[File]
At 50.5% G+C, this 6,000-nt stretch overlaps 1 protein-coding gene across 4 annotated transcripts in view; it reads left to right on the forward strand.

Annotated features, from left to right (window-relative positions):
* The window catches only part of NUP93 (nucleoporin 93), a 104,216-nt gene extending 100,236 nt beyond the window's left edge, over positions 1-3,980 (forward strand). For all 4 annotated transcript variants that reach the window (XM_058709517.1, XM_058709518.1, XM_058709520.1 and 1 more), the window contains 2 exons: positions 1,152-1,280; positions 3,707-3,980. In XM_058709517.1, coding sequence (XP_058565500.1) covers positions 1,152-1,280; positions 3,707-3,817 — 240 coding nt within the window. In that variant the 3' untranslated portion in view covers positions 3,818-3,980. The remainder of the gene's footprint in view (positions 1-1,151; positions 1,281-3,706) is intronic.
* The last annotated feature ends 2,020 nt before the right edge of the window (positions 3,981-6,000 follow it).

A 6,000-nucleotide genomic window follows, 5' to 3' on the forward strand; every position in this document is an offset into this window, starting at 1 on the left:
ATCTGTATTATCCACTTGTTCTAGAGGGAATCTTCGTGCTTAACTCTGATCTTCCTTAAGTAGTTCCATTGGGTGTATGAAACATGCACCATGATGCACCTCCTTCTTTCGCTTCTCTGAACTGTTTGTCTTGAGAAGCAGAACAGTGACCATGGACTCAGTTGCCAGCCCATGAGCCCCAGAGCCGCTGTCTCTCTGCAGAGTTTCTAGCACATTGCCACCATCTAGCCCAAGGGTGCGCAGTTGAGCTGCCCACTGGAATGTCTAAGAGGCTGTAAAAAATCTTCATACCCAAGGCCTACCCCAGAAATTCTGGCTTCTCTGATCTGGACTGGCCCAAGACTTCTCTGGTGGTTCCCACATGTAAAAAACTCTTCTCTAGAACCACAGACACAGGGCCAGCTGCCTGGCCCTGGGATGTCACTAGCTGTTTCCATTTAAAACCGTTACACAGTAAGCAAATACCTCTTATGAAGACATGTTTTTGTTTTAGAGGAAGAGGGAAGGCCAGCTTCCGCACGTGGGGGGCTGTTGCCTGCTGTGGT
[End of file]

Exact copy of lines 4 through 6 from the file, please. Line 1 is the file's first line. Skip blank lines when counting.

* The last annotated feature ends 2,020 nt before the right edge of the window (positions 3,981-6,000 follow it).

A 6,000-nucleotide genomic window follows, 5' to 3' on the forward strand; every position in this document is an offset into this window, starting at 1 on the left:
ATCTGTATTATCCACTTGTTCTAGAGGGAATCTTCGTGCTTAACTCTGATCTTCCTTAAGTAGTTCCATTGGGTGTATGAAACATGCACCATGATGCACCTCCTTCTTTCGCTTCTCTGAACTGTTTGTCTTGAGAAGCAGAACAGTGACCATGGACTCAGTTGCCAGCCCATGAGCCCCAGAGCCGCTGTCTCTCTGCAGAGTTTCTAGCACATTGCCACCATCTAGCCCAAGGGTGCGCAGTTGAGCTGCCCACTGGAATGTCTAAGAGGCTGTAAAAAATCTTCATACCCAAGGCCTACCCCAGAAATTCTGGCTTCTCTGATCTGGACTGGCCCAAGACTTCTCTGGTGGTTCCCACATGTAAAAAACTCTTCTCTAGAACCACAGACACAGGGCCAGCTGCCTGGCCCTGGGATGTCACTAGCTGTTTCCATTTAAAACCGTTACACAGTAAGCAAATACCTCTTATGAAGACATGTTTTTGTTTTAGAGGAAGAGGGAAGGCCAGCTTCCGCACGTGGGGGGCTGTTGCCTGCTGTGGT